So a dentist or someone else said that you need a nightguard. Or you think you might be grind-ing or clenching your teeth while you sleep, and you’ve wondered if wearing a nightguard could help you.
Understandably, many people are skeptical about night guards. You might be thinking: do I really need a night guard?
And maybe you do, or maybe you don’t. As dental professionals, we’re here to tell you every-thing you need to know about nightguards to help you decide if one is right for you.
Of course, we do recommend you come in and see us and get an in-person opinion. But first, let’s talk about nightguards—what they are and what purpose they serve.
What are nightguards?
A nightguard is a device placed in the mouth on top of the teeth to help with grinding and clenching. Grinding implies the moving of the jaw back and forth, while clenching is biting down with pressure for an extended period of time. The guard acts as a protective layer between your top and bottom teeth.
These devices are also called occlusal guards, occlusal splints, or bite splints. Usually, the guard is made of plastic and is placed over some or all of the upper or lower teeth. In most cas-es, guards cover only your upper teeth. But sometimes, if you wear braces or have another den-tal appliance, a dentist can make a guard for your lower teeth, as well.
They re-establish your natural space and protect your teeth from grinding or clenching together, which can cause you to chip and crack your teeth and strain your jaw muscles.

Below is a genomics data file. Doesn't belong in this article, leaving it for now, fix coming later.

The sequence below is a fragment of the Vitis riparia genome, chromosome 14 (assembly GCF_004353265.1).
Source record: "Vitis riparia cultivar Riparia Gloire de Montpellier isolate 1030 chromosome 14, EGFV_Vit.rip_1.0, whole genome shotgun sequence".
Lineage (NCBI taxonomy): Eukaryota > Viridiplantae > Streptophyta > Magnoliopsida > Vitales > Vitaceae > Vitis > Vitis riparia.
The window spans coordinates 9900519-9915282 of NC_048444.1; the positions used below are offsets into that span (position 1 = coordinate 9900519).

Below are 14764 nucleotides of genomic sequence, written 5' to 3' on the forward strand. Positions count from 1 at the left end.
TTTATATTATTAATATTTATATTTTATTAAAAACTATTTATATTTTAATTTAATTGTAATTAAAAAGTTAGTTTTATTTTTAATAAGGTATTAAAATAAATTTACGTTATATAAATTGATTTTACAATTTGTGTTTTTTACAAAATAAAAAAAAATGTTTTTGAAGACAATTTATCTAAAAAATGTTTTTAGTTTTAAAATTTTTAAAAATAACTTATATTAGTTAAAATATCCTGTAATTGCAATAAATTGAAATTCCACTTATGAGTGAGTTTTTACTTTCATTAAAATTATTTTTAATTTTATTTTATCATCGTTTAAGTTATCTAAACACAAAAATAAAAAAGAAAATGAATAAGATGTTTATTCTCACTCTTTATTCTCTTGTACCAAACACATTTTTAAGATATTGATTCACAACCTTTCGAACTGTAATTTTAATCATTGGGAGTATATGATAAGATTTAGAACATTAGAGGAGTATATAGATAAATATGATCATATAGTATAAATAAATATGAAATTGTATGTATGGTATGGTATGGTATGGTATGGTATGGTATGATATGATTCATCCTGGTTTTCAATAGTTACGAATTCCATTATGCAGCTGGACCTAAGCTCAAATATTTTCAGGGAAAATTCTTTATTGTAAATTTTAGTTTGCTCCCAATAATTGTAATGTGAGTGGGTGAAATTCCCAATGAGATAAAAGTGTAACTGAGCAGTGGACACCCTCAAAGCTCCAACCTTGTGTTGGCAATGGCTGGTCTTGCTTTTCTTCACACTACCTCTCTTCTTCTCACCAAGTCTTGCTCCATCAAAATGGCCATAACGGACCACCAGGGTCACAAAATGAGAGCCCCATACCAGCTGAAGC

Nightguards don’t stop you from clenching or grinding, but they serve as a cushion so that your teeth wear down the guard rather than your teeth. They also give your jaw a rest while you sleep. Plus, they can help you and your sleep partner sleep better, too.
Why do people wear nightguards?
People wear nightguards because they grind their teeth or clench their jaws at night. The act of grinding and clenching is known in the medical world as bruxism.
Bruxism often occurs when you’re sleeping or under stress. This is a very common behaviour, so don’t feel like you’re the only one with this problem.
On the other hand, you might not know if you grind your teeth. Many people don’t. Maybe the person you sleep with will inform you of your loud grinding because it wakes them up. Your den-tist is the only person who can confirm whether you have bruxism.
When you grind your teeth, your teeth lose their protective outer layer, the enamel. And when your enamel is gone, it cannot be replaced, which can lead to a lot of oral damage, like cavities.
When wearing a nightguard, you’ll be able to breathe easily and speak as normal.
They should keep your teeth in place and should feel comfortable. While you technically could wear your nightguard while eating and drinking, it’s best not to if you want to keep it clean. And it’s meant to be worn at night while you sleep.
Is wearing a nightguard the only option?
Nightguards are one of the most common treatments for bruxism, but they aren’t the only op-tion.
Here are some things you can do to prevent or lessen your teeth grinding or clenching:
- Limit your drinking of caffeine and alcohol.
- Stop smoking, especially right before sleeping.
- Use relaxation techniques before you go to bed, such as listening to gentle music, medi-tating, or doing yoga.
Do nightguards hurt?
When you first get your nightguard, it will take some getting used to. You’ll probably need to wear it for about a week until it begins to feel normal. Some people even take months to get used to their new appliance, but this is normal.
Before sleeping in one, you may want to try wearing it for a few hours to get used to the feel.
You may have heard people complain that their mouth guard causes them pain. In most cases, they don’t have a custom-fitted one or the dentist did not fit them properly.
Why don’t many people want to wear nightguards?